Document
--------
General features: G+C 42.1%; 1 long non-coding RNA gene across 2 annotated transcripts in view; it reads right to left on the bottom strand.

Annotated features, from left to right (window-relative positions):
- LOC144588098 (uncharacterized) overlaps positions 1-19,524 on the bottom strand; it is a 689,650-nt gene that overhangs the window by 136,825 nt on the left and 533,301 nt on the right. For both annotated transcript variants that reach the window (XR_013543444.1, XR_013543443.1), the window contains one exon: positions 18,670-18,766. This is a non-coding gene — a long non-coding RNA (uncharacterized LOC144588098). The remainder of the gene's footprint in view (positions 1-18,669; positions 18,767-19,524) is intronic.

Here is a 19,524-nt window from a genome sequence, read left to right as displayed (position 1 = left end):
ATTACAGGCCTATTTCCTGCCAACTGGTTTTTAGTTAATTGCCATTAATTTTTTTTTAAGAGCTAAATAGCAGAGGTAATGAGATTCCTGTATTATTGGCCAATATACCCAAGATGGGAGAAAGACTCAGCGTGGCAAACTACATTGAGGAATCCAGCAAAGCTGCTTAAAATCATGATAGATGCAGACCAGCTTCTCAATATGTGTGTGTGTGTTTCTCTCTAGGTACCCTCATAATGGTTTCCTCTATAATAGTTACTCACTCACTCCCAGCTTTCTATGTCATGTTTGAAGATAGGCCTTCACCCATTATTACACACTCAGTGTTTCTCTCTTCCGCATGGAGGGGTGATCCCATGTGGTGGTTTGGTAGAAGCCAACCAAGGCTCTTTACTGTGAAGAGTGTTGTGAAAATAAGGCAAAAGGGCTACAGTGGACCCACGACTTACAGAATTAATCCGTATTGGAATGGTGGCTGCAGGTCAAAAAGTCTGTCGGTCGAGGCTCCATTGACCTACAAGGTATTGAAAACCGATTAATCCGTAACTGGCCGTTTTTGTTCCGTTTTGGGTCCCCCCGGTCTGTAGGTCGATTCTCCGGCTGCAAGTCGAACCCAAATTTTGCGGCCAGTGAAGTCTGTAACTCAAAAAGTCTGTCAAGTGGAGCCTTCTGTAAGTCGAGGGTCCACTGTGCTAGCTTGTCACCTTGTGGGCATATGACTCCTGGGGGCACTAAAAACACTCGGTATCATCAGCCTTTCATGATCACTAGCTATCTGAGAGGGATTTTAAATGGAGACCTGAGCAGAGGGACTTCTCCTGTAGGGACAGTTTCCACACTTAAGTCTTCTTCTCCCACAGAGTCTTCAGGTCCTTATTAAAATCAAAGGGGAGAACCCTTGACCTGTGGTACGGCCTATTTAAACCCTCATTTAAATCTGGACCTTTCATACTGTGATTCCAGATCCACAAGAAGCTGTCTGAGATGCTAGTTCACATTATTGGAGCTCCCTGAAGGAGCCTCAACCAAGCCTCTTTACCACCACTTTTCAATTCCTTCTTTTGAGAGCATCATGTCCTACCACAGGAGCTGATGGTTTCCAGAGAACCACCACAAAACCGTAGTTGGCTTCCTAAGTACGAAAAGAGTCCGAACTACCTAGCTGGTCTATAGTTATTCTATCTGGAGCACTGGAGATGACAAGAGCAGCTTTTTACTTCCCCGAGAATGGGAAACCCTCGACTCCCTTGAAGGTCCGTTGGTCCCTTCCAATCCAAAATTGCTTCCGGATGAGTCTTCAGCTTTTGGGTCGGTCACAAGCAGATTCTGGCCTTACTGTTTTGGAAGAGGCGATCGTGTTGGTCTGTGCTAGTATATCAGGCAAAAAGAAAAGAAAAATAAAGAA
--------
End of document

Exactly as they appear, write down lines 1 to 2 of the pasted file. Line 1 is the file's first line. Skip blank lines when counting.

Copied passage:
General features: G+C 42.1%; 1 long non-coding RNA gene across 2 annotated transcripts in view; it reads right to left on the bottom strand.

Annotated features, from left to right (window-relative positions):